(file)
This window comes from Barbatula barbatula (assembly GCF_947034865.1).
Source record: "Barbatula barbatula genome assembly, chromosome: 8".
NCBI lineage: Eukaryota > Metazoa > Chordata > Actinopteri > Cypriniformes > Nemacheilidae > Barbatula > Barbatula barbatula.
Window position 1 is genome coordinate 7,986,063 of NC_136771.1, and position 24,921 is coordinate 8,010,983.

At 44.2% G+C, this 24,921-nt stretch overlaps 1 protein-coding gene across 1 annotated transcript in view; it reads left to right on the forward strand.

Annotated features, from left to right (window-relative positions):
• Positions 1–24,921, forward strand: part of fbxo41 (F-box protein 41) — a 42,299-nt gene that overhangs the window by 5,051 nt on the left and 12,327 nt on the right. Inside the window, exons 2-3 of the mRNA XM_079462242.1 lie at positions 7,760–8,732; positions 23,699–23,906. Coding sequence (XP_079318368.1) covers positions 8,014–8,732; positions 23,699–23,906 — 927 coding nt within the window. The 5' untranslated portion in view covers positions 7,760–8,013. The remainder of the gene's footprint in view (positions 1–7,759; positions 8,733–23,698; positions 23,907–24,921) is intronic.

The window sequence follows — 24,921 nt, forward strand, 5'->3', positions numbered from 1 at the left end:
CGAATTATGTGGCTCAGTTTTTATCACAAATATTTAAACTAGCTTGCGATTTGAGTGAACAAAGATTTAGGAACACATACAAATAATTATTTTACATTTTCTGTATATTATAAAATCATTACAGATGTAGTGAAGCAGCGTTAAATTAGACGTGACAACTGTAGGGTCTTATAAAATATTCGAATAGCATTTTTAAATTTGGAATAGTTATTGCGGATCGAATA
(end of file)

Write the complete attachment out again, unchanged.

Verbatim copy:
This window comes from Barbatula barbatula (assembly GCF_947034865.1).
Source record: "Barbatula barbatula genome assembly, chromosome: 8".
NCBI lineage: Eukaryota > Metazoa > Chordata > Actinopteri > Cypriniformes > Nemacheilidae > Barbatula > Barbatula barbatula.
Window position 1 is genome coordinate 7,986,063 of NC_136771.1, and position 24,921 is coordinate 8,010,983.

At 44.2% G+C, this 24,921-nt stretch overlaps 1 protein-coding gene across 1 annotated transcript in view; it reads left to right on the forward strand.

Annotated features, from left to right (window-relative positions):
• Positions 1–24,921, forward strand: part of fbxo41 (F-box protein 41) — a 42,299-nt gene that overhangs the window by 5,051 nt on the left and 12,327 nt on the right. Inside the window, exons 2-3 of the mRNA XM_079462242.1 lie at positions 7,760–8,732; positions 23,699–23,906. Coding sequence (XP_079318368.1) covers positions 8,014–8,732; positions 23,699–23,906 — 927 coding nt within the window. The 5' untranslated portion in view covers positions 7,760–8,013. The remainder of the gene's footprint in view (positions 1–7,759; positions 8,733–23,698; positions 23,907–24,921) is intronic.

The window sequence follows — 24,921 nt, forward strand, 5'->3', positions numbered from 1 at the left end:
CGAATTATGTGGCTCAGTTTTTATCACAAATATTTAAACTAGCTTGCGATTTGAGTGAACAAAGATTTAGGAACACATACAAATAATTATTTTACATTTTCTGTATATTATAAAATCATTACAGATGTAGTGAAGCAGCGTTAAATTAGACGTGACAACTGTAGGGTCTTATAAAATATTCGAATAGCATTTTTAAATTTGGAATAGTTATTGCGGATCGAATA